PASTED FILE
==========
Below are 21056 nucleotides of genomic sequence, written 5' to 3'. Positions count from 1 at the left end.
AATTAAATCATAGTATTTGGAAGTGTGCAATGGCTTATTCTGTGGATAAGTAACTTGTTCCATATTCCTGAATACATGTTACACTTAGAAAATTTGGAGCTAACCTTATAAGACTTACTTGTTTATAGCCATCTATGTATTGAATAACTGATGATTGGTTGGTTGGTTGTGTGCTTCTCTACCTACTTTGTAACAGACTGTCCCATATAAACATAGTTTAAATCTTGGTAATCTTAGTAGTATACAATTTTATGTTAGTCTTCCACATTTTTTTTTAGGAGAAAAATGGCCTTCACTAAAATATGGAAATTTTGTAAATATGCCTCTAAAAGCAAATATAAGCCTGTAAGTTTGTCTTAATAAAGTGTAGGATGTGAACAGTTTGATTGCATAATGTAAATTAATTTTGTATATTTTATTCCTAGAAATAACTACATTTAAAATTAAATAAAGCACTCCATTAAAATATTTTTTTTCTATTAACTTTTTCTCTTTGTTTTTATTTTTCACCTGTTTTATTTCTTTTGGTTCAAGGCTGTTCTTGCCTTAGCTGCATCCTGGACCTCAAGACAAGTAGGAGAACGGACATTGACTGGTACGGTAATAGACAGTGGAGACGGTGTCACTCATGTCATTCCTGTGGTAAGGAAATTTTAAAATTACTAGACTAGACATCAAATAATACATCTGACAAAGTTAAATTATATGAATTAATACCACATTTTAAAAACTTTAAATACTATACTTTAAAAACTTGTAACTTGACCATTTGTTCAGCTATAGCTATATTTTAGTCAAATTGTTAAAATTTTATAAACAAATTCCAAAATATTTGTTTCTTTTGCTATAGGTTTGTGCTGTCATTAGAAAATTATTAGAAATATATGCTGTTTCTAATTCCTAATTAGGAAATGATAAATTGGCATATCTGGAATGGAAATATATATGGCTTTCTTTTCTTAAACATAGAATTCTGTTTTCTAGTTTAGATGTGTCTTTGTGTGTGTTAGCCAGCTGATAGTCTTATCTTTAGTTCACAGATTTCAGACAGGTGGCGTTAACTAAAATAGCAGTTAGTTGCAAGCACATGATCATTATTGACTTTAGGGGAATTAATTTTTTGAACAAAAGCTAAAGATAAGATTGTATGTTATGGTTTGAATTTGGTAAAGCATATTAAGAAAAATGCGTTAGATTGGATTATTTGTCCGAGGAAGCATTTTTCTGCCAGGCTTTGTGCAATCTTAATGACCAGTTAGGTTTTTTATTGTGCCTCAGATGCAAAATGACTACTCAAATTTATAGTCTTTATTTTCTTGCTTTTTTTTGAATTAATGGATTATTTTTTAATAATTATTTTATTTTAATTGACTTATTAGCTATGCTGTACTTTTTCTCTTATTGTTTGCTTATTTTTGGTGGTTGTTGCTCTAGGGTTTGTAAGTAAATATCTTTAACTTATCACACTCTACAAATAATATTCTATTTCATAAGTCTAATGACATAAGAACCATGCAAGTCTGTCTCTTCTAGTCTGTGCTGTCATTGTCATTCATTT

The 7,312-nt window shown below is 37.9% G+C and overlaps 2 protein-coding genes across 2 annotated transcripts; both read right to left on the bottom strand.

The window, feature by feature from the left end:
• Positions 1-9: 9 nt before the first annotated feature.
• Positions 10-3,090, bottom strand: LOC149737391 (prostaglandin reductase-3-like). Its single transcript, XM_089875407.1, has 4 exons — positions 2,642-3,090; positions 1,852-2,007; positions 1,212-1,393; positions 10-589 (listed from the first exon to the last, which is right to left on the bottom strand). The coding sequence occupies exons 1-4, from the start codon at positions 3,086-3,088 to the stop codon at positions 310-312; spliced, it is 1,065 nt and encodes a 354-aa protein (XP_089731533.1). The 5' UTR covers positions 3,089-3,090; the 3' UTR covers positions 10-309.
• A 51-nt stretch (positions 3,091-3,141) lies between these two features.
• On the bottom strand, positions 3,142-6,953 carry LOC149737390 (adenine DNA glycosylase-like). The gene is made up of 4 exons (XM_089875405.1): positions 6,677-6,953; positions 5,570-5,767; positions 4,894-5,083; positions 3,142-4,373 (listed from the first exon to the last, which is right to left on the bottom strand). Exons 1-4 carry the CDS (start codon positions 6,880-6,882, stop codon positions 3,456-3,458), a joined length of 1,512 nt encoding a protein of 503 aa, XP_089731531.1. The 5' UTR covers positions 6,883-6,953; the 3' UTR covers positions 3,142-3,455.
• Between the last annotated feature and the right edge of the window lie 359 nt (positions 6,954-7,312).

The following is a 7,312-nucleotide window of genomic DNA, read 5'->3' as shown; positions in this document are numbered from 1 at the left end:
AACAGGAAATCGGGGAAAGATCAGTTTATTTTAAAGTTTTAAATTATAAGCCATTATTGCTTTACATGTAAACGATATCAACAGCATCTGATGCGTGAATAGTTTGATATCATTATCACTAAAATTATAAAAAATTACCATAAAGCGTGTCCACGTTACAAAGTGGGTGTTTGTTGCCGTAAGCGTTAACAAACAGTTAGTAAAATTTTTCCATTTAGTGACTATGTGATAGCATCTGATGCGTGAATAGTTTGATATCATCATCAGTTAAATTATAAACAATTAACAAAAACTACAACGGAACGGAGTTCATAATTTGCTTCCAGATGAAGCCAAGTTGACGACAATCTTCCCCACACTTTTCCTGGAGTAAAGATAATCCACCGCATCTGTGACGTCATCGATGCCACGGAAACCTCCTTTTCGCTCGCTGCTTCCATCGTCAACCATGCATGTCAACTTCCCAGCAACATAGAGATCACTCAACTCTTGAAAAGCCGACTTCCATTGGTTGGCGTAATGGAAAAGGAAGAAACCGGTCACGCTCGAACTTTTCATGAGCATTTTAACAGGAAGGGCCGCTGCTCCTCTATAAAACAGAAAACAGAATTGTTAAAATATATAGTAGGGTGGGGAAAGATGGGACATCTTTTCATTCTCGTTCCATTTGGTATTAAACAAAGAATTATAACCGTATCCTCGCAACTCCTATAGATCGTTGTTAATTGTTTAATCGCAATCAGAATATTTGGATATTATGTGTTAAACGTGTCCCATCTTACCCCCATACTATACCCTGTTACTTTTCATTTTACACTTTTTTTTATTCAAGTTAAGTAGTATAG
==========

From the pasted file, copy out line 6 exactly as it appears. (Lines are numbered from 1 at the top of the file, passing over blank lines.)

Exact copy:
• Positions 10-3,090, bottom strand: LOC149737391 (prostaglandin reductase-3-like). Its single transcript, XM_089875407.1, has 4 exons — positions 2,642-3,090; positions 1,852-2,007; positions 1,212-1,393; positions 10-589 (listed from the first exon to the last, which is right to left on the bottom strand). The coding sequence occupies exons 1-4, from the start codon at positions 3,086-3,088 to the stop codon at positions 310-312; spliced, it is 1,065 nt and encodes a 354-aa protein (XP_089731533.1). The 5' UTR covers positions 3,089-3,090; the 3' UTR covers positions 10-309.